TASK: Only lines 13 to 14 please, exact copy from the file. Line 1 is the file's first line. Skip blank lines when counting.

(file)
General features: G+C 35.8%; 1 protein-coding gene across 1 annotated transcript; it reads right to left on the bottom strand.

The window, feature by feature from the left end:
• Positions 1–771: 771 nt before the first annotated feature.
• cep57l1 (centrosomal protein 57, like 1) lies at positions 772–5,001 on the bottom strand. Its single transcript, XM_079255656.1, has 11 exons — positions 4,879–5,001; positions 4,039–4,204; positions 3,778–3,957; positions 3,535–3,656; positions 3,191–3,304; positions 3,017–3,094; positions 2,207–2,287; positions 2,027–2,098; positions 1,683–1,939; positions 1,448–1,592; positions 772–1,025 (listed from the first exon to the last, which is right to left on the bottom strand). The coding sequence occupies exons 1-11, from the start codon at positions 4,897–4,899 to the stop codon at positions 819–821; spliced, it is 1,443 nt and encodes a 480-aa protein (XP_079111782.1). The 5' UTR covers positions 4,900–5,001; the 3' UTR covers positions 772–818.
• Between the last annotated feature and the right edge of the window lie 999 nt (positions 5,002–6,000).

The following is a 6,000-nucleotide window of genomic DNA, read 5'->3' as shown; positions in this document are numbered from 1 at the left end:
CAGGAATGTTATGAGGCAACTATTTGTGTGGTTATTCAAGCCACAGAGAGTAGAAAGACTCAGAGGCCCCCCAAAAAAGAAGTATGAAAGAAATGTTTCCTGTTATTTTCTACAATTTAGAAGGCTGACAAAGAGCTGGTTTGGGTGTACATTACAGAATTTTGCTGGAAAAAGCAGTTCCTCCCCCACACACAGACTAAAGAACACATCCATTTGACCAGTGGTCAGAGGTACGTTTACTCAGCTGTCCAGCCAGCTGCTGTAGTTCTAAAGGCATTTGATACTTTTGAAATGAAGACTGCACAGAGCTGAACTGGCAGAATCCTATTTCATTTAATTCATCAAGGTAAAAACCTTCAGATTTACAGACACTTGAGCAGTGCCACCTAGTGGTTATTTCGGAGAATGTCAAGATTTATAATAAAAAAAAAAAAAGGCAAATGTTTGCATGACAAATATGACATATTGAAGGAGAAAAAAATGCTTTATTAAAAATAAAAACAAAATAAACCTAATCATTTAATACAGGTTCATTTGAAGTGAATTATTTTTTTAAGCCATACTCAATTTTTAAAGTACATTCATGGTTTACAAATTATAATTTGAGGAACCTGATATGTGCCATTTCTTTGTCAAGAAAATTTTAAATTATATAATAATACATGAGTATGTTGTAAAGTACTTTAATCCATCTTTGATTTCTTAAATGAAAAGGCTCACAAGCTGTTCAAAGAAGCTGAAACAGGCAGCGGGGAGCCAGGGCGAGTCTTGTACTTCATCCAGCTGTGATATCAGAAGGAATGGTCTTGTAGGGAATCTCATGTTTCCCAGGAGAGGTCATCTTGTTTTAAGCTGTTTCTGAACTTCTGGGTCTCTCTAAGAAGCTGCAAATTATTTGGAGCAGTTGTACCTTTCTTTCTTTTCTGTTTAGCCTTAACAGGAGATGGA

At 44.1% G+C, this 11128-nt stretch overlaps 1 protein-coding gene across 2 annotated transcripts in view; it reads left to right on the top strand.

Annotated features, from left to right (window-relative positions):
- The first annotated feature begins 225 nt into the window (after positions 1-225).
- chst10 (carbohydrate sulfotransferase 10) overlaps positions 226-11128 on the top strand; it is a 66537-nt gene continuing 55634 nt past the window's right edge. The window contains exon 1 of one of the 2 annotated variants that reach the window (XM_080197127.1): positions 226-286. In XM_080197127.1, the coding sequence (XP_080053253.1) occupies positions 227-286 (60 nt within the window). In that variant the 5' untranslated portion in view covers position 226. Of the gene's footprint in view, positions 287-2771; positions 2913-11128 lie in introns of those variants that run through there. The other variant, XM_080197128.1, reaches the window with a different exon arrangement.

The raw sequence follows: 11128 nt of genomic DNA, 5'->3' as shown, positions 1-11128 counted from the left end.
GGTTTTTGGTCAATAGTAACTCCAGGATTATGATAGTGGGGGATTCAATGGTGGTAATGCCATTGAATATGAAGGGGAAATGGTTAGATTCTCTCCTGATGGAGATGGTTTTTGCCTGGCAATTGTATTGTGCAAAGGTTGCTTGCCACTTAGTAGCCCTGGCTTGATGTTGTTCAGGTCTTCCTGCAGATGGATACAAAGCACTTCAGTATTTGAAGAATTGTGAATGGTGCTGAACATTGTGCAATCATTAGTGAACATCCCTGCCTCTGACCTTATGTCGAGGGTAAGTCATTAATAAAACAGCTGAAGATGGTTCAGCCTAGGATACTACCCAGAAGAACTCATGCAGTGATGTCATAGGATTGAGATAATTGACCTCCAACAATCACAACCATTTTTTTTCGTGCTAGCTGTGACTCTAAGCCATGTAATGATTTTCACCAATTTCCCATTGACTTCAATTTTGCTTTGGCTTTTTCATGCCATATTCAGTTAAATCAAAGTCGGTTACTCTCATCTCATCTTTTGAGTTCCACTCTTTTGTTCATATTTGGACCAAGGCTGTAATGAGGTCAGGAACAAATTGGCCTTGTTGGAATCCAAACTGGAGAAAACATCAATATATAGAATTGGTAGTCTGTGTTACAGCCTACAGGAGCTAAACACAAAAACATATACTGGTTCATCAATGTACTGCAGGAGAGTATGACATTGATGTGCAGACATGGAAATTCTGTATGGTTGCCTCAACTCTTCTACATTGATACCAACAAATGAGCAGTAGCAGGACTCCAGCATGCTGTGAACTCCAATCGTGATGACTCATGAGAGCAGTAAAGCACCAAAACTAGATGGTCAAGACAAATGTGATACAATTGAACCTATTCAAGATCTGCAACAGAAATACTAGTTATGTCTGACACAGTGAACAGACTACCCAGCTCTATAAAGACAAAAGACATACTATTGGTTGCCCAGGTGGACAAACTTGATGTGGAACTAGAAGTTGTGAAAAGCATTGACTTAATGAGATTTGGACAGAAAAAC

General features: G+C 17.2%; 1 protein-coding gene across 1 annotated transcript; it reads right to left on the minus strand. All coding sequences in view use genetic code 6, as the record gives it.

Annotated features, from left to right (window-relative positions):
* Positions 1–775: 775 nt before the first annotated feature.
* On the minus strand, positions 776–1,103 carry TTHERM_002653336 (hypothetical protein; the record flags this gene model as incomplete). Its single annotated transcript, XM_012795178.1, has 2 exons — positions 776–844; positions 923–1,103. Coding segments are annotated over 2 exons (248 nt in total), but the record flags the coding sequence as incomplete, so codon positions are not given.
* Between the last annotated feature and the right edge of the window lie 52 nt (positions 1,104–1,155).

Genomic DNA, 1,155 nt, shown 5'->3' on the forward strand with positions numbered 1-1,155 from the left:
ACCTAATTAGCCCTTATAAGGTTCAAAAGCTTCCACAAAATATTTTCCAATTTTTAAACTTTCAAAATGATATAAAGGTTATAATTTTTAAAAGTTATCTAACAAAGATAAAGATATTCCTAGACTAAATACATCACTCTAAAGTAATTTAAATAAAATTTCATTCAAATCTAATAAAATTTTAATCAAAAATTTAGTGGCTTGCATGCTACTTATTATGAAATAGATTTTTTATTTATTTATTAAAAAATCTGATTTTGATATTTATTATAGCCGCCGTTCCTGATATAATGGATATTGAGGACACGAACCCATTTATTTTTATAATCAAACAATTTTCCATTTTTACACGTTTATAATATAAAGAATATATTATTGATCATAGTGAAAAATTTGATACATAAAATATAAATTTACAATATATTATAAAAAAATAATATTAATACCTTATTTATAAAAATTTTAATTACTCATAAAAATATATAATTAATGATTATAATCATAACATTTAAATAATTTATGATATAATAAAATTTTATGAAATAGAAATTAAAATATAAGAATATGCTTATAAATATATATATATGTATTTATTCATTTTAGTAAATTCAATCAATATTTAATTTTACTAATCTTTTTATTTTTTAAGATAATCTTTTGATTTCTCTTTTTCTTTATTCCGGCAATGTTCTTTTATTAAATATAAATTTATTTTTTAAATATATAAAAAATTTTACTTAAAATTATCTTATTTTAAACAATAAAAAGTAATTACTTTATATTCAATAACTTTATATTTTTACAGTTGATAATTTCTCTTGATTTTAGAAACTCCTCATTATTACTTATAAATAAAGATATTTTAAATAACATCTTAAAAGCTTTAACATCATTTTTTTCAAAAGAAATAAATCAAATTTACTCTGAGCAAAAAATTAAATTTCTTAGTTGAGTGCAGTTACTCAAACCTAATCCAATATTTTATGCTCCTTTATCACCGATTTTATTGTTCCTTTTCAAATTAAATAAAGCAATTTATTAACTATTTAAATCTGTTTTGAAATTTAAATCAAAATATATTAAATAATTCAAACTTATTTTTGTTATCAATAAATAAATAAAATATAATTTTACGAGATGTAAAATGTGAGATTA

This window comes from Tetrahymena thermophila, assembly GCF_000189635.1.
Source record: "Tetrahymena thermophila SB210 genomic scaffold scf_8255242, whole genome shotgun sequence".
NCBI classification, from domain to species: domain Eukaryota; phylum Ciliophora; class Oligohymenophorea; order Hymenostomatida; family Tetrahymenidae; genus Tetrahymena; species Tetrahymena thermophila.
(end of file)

GGTTTTTGGTCAATAGTAACTCCAGGATTATGATAGTGGGGGATTCAATGGTGGTAATGCCATTGAATATGAAGGGGAAATGGTTAGATTCTCTCCTGATGGAGATGGTTTTTGCCTGGCAATTGTATTGTGCAAAGGTTGCTTGCCACTTAGTAGCCCTGGCTTGATGTTGTTCAGGTCTTCCTGCAGATGGATACAAAGCACTTCAGTATTTGAAGAATTGTGAATGGTGCTGAACATTGTGCAATCATTAGTGAACATCCCTGCCTCTGACCTTATGTCGAGGGTAAGTCATTAATAAAACAGCTGAAGATGGTTCAGCCTAGGATACTACCCAGAAGAACTCATGCAGTGATGTCATAGGATTGAGATAATTGACCTCCAACAATCACAACCATTTTTTTTCGTGCTAGCTGTGACTCTAAGCCATGTAATGATTTTCACCAATTTCCCATTGACTTCAATTTTGCTTTGGCTTTTTCATGCCATATTCAGTTAAATCAAAGTCGGTTACTCTCATCTCATCTTTTGAGTTCCACTCTTTTGTTCATATTTGGACCAAGGCTGTAATGAGGTCAGGAACAAATTGGCCTTGTTGGAATCCAAACTGGAGAAAACATCAATATATAGAATTGGTAGTCTGTGTTACAGCCTACAGGAGCTAAACACAAAAACATATACTGGTTCATCAATGTACTGCAGGAGAGTATGACATTGATGTGCAGACATGGAAATTCTGTATGGTTGCCTCAACTCTTCTACATTGATACCAACAAATGAGCAGTAGCAGGACTCCAGCATGCTGTGAACTCCAATCGTGATGACTCATGAGAGCAGTAAAGCACCAAAACTAGATGGTCAAGACAAATGTGATACAATTGAACCTATTCAAGATCTGCAACAGAAATACTAGTTATGTCTGACACAGTGAACAGACTACCCAGCTCTATAAAGACAAAAGACATACTATTGGTTGCCCAGGTGGACAAACTTGATGTGGAACTAGAAGTTGTGAAAAGCATTGACTTAATGAGATTTGGACAGAAAAAC

General features: G+C 17.2%; 1 protein-coding gene across 1 annotated transcript; it reads right to left on the minus strand. All coding sequences in view use genetic code 6, as the record gives it.